Google’s Panda and Penguin updates have made the process of backlinking more complicated and more demanding, but for good reason: it’s almost impossible to spam links these days without facing some sort of consequence for it.
Still, the hardworking business owners trying to build more links for their site’s authority are finding it harder to define exactly what makes a link “natural” and safe from potential penalties. Fortunately, we can analyze the qualities that make a link seem valuable in Google’s eyes, and provide direction on how to execute a linkbuilding strategy that is safe for the long term.
There are good places and bad places to post links. Watch out for article directories, which are low-quality sites designed to aggregate links from all over the web. Since their sole purpose is to collect and exchange links, Google views these types of sites as ugly and irrelevant, and any links you post there will be counterproductive for your campaign. However, there are some industry-specific directories you can use to build links. Just make sure the directory appears to be a high quality site within your specific niche, and ensure your link is relevant to the thread, conversation, or topic where you post it.
The best places to build backlinks are these industry-specific sites, industry forums, and other resource sites that allow guest bloggers. The closer a website is to your industry, the more likely it is that your links will be seen as relevant and natural.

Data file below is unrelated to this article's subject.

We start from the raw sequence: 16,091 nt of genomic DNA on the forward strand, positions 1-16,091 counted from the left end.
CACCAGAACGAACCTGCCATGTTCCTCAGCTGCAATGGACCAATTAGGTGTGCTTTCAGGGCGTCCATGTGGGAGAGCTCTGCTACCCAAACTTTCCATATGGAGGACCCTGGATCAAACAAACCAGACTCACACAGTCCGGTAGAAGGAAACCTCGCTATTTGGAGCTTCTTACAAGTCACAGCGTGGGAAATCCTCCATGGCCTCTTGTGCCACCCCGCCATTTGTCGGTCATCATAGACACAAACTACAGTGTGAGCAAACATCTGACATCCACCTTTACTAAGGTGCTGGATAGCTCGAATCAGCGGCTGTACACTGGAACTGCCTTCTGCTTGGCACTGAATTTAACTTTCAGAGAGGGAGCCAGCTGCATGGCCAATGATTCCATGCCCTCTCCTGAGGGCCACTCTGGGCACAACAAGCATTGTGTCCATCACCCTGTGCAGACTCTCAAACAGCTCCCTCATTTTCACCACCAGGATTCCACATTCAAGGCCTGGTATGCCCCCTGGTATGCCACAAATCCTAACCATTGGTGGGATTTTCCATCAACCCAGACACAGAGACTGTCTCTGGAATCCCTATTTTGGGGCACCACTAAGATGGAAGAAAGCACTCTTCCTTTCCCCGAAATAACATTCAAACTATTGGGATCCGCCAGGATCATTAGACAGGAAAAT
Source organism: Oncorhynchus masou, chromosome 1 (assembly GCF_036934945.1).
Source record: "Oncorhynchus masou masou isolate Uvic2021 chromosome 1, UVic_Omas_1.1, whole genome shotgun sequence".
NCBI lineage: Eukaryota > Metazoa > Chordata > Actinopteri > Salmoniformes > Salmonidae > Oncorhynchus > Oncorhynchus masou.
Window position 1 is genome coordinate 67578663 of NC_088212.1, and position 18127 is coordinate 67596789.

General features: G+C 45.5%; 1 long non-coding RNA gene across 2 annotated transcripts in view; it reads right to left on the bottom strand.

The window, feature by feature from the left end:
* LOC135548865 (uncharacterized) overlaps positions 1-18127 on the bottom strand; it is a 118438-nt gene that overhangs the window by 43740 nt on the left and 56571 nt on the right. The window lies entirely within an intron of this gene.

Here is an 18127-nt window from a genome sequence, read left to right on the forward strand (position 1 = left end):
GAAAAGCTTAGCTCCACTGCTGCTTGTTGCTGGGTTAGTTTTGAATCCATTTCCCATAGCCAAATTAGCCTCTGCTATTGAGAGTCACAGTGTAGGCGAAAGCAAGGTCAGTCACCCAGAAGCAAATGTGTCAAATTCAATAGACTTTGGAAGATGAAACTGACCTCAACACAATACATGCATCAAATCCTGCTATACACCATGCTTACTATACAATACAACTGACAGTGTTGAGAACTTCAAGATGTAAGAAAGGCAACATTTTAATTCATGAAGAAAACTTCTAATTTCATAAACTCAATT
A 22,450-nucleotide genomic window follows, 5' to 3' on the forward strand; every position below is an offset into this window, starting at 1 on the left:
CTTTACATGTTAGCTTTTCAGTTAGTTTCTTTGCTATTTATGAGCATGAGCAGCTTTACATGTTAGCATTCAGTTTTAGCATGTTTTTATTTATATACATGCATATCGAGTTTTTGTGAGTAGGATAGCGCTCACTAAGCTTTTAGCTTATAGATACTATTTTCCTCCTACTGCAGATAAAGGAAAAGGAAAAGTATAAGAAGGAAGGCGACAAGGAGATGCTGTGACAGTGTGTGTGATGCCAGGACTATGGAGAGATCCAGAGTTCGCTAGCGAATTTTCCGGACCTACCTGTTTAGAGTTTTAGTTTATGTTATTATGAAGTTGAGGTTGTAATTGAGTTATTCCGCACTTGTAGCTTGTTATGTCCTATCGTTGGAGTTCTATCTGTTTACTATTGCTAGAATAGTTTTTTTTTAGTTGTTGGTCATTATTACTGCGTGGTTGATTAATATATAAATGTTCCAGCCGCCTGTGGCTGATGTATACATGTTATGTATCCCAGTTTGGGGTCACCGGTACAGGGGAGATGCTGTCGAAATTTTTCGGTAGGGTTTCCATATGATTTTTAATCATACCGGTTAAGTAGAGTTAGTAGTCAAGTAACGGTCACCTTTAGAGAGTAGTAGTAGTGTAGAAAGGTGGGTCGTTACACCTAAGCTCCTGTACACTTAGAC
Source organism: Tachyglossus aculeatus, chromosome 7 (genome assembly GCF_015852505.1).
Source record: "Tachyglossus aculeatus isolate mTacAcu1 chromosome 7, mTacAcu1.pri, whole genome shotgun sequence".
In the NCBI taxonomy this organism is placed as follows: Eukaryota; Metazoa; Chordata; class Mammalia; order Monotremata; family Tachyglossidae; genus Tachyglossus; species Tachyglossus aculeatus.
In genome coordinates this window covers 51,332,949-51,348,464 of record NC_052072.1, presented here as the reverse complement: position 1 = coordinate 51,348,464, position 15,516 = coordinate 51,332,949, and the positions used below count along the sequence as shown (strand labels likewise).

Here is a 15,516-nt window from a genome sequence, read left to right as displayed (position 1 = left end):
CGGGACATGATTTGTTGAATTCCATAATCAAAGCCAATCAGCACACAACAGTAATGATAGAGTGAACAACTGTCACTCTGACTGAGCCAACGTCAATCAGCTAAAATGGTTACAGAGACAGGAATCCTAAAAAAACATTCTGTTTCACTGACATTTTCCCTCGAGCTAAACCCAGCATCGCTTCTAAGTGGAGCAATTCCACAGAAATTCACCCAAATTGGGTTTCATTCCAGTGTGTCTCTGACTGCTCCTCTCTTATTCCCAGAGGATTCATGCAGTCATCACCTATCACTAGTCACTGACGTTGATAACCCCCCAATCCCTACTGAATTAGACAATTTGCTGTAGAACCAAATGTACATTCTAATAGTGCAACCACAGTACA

One easy way to find quality places to build your backlinks is to take advantage of the competitors who have already done the work. Moz offers an excellent, free tool to search for existing backlinks. Search for your main competitors’ URLs and find out where they’ve been posting. As long as they’re in the same industry as you are, it’s highly likely that those same sites will allow you to post your links as well.
When you post a link, it’s important to make sure it is relevant to the conversation. For instance, if you’re posting in a forum thread about solar panel installations and that’s only one of your service offerings, it’s better to link to your “Solar Panel” page than it is your homepage. Linking to various pages deep within your site is a solid strategy to diversify your link portfolio and improve your chances of being seen as “natural.”
One option for backlink builders is using a “no-Follow” link to drive traffic without interfering with Google’s algorithms. The HTML tag “Rel=nofollow” tells web crawlers not to follow the link that follows it, turning it into a “no-follow” link. The advantage here is that users will still be able to see and click your links. No-follow links are useful because you can essentially use as many of them as you want without fearing consequences from Google. Essentially, you’ve made your links invisible to them, while still generating traffic to your website.